There are so many fantastic opportunities for our kids these days.  It becomes difficult to say no or to find the right match.  But, I’ve found that when I can be intentional in the ways I’ve described, my kids can flourish.  They learn how to build upon the strengths and modulate the weaknesses of their intense personalities.  And, thankfully, with Aikido’s help, Cub is no longer the annoying kid.

 

For More tips, tricks, and stories about the intersection of extracurricular activities and intensities, check out the Blog Hop at Gifted Homeschooler's Forum!

Caring Just Enough

In recent months a lot of the dirty “secrets” of society have been bubbling up to the surface.  Though, in fairness, these have really only been “secrets” to people privileged enough to be able to ignore them.  Racism and sexism have been blatantly supported by some of our country’s supposed leaders.  Institutional racism, sexism, able-ism has been caught on video and shared throughout the world.  People of differing faiths have been demonized and threatened to be put on a national registry.  Countries of plenty have been closing tight fists around their lands and resources, under the unreasonable belief that there simply isn’t enough to go around.  Immigrants are being dehumanized.  Refugees are being refused safe harbor.  People are being shot and killed.  LGBTQ individuals are being targeted and hunted down.  Victimized people are choosing to respond with more violence and hate.

For people with emotionally intense personalities (many gifted people), these bubblings can feel extremely overwhelming.  Anxiety and fear and sadness and anger and helplessness are felt by many people, but for emotionally intense children and adults, these feelings are multiplied and intensified.  Emotionally intense people not only feel things more intensely, but they also tend to be extremely empathetic.  They literally put themselves in the shoes and feelings of all the people who are being hurt and harmed.  And when there are so many people being hurt and harmed, many of our brightest, most empathetic minds simply shut down from overload.  The empathy becomes paralyzing.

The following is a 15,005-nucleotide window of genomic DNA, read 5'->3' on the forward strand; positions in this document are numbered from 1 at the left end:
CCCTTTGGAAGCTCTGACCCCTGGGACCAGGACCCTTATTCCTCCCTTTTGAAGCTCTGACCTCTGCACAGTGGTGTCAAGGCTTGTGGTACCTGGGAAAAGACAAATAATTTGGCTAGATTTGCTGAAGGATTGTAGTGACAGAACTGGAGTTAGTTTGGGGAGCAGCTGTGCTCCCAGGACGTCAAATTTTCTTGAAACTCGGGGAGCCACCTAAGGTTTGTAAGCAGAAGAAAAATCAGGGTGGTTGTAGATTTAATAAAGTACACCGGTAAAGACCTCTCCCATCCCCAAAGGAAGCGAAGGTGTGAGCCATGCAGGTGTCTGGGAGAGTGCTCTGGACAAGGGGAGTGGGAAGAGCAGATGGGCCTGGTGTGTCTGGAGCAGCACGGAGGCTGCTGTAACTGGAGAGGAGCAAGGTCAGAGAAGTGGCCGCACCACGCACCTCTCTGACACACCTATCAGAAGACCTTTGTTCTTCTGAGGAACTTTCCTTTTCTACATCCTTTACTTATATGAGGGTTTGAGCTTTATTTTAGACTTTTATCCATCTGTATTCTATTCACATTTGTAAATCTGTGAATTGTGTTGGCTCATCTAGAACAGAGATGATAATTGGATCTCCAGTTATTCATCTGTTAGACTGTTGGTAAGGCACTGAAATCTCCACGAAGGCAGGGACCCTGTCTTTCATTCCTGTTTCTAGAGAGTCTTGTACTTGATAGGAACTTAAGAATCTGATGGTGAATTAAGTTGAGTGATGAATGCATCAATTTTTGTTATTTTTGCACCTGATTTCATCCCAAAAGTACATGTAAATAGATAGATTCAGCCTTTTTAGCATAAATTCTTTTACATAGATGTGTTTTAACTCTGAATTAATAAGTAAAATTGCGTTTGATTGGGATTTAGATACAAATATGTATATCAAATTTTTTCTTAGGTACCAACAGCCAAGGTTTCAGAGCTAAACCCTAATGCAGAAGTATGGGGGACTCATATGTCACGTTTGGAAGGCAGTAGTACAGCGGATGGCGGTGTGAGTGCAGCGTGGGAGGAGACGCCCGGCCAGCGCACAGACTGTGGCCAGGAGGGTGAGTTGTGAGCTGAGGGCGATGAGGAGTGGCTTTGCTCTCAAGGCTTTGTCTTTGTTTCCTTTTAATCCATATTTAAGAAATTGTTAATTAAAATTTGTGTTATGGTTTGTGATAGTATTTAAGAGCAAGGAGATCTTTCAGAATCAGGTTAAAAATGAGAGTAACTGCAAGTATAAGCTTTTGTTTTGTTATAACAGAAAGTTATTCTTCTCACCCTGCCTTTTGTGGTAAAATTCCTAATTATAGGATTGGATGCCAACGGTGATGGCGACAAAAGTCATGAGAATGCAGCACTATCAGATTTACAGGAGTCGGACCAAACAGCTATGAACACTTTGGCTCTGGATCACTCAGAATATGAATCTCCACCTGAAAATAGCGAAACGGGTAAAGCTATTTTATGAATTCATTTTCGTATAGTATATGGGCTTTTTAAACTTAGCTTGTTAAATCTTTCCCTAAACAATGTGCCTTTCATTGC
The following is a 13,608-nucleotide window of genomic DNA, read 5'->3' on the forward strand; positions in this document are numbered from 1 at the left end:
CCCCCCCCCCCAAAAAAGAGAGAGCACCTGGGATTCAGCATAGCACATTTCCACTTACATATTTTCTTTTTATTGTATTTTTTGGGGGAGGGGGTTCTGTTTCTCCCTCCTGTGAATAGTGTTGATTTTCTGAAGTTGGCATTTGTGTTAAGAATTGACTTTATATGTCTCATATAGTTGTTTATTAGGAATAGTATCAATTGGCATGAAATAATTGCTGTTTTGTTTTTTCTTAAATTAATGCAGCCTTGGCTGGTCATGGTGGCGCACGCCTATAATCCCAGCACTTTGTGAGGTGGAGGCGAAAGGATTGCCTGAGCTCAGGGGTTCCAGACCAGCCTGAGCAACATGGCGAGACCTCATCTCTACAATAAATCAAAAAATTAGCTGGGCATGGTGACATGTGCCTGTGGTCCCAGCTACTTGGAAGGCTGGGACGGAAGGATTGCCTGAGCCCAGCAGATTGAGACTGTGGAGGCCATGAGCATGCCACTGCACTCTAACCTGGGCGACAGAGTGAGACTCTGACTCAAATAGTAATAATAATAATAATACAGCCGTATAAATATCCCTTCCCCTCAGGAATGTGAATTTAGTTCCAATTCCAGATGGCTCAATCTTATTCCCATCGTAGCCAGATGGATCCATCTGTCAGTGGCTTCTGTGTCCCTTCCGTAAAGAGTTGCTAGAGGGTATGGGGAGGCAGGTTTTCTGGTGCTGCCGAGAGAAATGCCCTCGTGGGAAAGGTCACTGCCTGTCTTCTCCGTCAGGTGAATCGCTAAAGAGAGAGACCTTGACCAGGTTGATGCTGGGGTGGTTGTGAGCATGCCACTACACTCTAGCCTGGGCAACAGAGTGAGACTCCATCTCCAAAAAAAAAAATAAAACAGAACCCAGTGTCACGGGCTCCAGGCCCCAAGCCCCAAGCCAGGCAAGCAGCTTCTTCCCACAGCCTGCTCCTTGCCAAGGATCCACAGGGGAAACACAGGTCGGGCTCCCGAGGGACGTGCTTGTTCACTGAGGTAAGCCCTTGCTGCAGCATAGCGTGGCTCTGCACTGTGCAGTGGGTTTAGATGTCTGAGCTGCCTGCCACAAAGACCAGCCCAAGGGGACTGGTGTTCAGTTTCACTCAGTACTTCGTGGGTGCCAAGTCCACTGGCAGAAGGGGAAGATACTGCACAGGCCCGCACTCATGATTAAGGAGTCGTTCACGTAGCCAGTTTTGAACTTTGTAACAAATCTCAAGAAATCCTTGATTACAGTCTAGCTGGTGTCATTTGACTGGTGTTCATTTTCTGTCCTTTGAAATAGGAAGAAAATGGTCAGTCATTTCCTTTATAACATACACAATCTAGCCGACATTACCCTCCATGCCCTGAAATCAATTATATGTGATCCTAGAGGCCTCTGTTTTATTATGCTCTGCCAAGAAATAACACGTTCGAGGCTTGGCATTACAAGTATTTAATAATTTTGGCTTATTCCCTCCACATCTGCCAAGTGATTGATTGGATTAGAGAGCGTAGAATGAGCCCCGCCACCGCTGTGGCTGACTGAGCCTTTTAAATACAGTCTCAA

Now, obviously, this paralysis is simply not helpful.  To anyone.  Paralysis does not help to end racism.  Paralysis does not help to empower women.  Paralysis does not help to create sanctuary for our world’s poorest.  Paralysis does not help unite with people who are different from ourselves.  Paralysis does not help end violence or hate.  Paralysis simply does not help.

So, what to do?

Our brightest and most caring minds need to care, but not too much.  The trick is to care enough, but just enough.  We need to examine our own passions and decide what we, individually, are impassioned to fight for.  It is ok to choose one issue and throw all your passion and power into fighting against that evil.  In fact, it is necessary to choose just one.  And then we have to trust that other people are out there choosing the other injustices to fight against.  It is ok to notice some injustices and choose to devote your attention somewhere else.  We humans simply cannot give our all to everything.  We have to choose.  And that is ok.  I give you permission to care deeply about one of the “secrets” and do what you can to advocate for change.  I give you permission to notice the other “secrets” and let someone else do what they can to advocate for change. 

Now, of course, I’m not advocating for perpetuating the hatreds.  I will teach my children to be respectful and accepting of everyone, regardless of who they love or their gender, skin color, country of origin, abilities, etc.  But, I cannot be at every rally or write my congress people about everything.  I will be much more effective if I choose my area of advocacy, and throw all my intense passion into it.  I will be much more effective if I choose to care just enough.